As of Tuesday morning, 35 Senate Republicans — and none of their Democratic colleagues — had signed on as co-sponsors, including Senate Republican Conference Chair John Barrasso and National Republican Senatorial Committee Chair Rick Scott.

Reprinted with permission from American Independent.

Yellen: Debt Default Would 'Permanently' Weaken America

By David Lawder

WASHINGTON (Reuters) -U.S. Treasury Secretary Janet Yellen issued a fresh plea for Congress to raise the federal debt ceiling on Sunday, arguing a default on U.S. debt would trigger a historic financial crisis.

In a Wall Street Journal opinion piece , Yellen said that the crisis triggered by a default would compound the damage from the continuing coronavirus pandemic, roiling markets and plunging the U.S. economy back into recession at the cost of millions of jobs and a lasting hike in interest rates.

"We would emerge from this crisis a permanently weaker nation," Yellen said, noting that U.S. creditworthiness has been a strategic advantage.

Yellen did not offer a new timeline for a possible default, but described economic damage that would fall on consumers through higher borrowing costs and lower asset prices.

She has said previously that a default could come during October when the Treasury exhausts its cash reserves and extraordinary borrowing capacity under the $28.4 trillion debt limit.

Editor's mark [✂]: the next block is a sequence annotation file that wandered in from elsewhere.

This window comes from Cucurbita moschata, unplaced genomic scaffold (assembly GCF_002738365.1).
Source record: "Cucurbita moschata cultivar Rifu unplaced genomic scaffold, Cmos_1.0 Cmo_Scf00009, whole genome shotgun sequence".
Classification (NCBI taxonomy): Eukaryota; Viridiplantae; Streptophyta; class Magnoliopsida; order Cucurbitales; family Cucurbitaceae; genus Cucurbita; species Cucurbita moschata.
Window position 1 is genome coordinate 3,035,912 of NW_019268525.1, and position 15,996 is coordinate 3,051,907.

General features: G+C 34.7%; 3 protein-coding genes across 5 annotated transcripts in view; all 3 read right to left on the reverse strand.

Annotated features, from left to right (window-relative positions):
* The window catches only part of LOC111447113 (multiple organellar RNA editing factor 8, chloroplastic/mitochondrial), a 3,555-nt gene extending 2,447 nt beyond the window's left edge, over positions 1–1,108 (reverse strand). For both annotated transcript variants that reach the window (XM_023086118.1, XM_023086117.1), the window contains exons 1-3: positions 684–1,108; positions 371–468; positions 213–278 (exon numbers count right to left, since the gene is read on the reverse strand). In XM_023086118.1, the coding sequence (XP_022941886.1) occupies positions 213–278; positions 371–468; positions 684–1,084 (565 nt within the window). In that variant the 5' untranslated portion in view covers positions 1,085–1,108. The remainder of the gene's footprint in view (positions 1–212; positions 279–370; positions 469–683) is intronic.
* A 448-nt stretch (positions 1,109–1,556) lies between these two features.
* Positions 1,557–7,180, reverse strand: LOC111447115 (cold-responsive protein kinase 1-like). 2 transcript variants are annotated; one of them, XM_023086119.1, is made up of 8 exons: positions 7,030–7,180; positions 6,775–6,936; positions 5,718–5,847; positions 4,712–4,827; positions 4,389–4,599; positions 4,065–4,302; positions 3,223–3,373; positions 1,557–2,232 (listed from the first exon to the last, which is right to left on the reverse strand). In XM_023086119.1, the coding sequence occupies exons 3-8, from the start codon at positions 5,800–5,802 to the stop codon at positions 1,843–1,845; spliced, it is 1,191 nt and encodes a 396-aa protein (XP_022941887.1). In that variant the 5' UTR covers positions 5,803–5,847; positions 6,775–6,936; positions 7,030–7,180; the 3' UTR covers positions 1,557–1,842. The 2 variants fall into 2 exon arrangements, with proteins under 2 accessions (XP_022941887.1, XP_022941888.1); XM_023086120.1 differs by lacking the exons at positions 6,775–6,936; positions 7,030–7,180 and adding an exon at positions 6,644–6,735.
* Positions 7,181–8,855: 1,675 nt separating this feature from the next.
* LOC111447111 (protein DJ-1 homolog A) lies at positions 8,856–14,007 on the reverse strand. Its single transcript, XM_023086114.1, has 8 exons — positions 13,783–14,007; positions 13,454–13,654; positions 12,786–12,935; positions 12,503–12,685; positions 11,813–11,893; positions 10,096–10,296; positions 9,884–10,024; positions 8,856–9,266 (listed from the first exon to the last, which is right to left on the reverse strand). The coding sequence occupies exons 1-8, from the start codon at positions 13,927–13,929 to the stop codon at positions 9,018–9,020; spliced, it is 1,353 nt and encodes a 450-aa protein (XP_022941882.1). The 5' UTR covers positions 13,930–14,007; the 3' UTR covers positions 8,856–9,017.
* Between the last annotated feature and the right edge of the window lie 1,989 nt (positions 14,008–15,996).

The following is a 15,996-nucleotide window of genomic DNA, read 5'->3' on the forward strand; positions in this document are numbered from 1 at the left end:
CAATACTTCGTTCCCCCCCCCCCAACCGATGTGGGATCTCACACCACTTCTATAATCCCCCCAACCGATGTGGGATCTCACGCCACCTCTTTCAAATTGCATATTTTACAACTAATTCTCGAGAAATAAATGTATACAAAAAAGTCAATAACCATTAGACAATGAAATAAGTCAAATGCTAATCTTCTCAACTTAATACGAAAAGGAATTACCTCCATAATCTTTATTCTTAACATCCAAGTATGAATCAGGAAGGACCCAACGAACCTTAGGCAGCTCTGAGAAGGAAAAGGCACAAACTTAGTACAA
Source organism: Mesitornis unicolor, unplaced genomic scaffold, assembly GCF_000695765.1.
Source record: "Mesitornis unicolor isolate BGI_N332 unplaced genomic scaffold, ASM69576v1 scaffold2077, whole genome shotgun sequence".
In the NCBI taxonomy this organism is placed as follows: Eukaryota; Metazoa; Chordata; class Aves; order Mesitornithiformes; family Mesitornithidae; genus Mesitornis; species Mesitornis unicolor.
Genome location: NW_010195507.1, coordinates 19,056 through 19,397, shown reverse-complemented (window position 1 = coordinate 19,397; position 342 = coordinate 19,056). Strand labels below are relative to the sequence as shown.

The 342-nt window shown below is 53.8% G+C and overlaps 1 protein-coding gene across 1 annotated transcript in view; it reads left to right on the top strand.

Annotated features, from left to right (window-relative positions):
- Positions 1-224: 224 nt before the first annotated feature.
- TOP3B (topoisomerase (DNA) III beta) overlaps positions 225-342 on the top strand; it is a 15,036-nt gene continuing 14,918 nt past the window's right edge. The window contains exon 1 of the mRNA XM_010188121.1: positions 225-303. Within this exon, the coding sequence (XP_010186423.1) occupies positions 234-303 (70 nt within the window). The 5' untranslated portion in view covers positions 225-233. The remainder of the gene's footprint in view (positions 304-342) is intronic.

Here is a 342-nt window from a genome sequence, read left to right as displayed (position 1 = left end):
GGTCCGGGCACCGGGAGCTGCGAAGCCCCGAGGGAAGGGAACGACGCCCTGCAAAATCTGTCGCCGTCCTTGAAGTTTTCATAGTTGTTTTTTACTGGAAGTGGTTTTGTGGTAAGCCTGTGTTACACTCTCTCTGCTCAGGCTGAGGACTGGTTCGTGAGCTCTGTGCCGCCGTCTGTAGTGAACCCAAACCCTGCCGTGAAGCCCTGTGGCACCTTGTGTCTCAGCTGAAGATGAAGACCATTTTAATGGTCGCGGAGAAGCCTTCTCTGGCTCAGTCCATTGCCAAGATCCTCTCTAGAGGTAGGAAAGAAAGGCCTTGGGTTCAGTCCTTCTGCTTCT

"We can borrow more cheaply than almost any other country, and defaulting would jeopardize this enviable fiscal position. It would also make America a more expensive place to live, as the higher cost of borrowing would fall on consumers," Yellen wrote. "Mortgage payments, car loans, credit card bills—everything that is purchased with credit would be costlier after default."

Republicans have refused to support raising or suspending the $28.4 billion. Senator Bill Cassidy from Louisiana said earlier on NBC's "Meet the Press" program that Democrats want to increase the borrowing cap to fund trillions of dollars in "Democratic wish list" spending.

Yellen argued the debt ceiling is about paying for past spending obligations, and said waiting too long to lift the debt ceiling can still cause damage, citing a 2011 debt ceiling crisis that pushed the federal government to the brink of default that prompted a credit rating downgrade.

"This led to financial-market disruptions that persisted for months. Time is money here, potentially billions of dollars. Neither delay nor default is tolerable."